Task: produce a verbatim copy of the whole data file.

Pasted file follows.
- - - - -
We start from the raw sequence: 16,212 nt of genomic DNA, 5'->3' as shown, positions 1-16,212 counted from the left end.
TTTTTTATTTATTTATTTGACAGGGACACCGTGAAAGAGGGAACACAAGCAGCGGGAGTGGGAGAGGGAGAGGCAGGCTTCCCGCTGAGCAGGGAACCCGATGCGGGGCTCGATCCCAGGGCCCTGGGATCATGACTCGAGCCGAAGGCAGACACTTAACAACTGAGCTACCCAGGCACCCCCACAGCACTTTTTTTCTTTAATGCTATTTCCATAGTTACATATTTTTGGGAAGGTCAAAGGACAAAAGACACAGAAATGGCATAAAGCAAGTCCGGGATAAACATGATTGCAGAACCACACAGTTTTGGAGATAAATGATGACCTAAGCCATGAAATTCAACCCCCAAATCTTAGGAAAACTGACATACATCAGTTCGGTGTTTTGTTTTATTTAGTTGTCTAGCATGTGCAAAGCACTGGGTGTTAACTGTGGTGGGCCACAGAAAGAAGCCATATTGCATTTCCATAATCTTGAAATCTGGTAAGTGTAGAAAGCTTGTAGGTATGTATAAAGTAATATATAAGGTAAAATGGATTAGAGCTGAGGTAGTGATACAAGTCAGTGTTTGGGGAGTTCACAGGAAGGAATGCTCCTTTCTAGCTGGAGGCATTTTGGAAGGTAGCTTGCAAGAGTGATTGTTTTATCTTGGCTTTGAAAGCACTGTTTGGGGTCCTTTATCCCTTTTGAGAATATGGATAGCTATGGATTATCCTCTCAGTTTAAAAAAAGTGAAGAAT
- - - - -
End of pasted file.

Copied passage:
We start from the raw sequence: 16,212 nt of genomic DNA, 5'->3' as shown, positions 1-16,212 counted from the left end.
TTTTTTATTTATTTATTTGACAGGGACACCGTGAAAGAGGGAACACAAGCAGCGGGAGTGGGAGAGGGAGAGGCAGGCTTCCCGCTGAGCAGGGAACCCGATGCGGGGCTCGATCCCAGGGCCCTGGGATCATGACTCGAGCCGAAGGCAGACACTTAACAACTGAGCTACCCAGGCACCCCCACAGCACTTTTTTTCTTTAATGCTATTTCCATAGTTACATATTTTTGGGAAGGTCAAAGGACAAAAGACACAGAAATGGCATAAAGCAAGTCCGGGATAAACATGATTGCAGAACCACACAGTTTTGGAGATAAATGATGACCTAAGCCATGAAATTCAACCCCCAAATCTTAGGAAAACTGACATACATCAGTTCGGTGTTTTGTTTTATTTAGTTGTCTAGCATGTGCAAAGCACTGGGTGTTAACTGTGGTGGGCCACAGAAAGAAGCCATATTGCATTTCCATAATCTTGAAATCTGGTAAGTGTAGAAAGCTTGTAGGTATGTATAAAGTAATATATAAGGTAAAATGGATTAGAGCTGAGGTAGTGATACAAGTCAGTGTTTGGGGAGTTCACAGGAAGGAATGCTCCTTTCTAGCTGGAGGCATTTTGGAAGGTAGCTTGCAAGAGTGATTGTTTTATCTTGGCTTTGAAAGCACTGTTTGGGGTCCTTTATCCCTTTTGAGAATATGGATAGCTATGGATTATCCTCTCAGTTTAAAAAAAGTGAAGAAT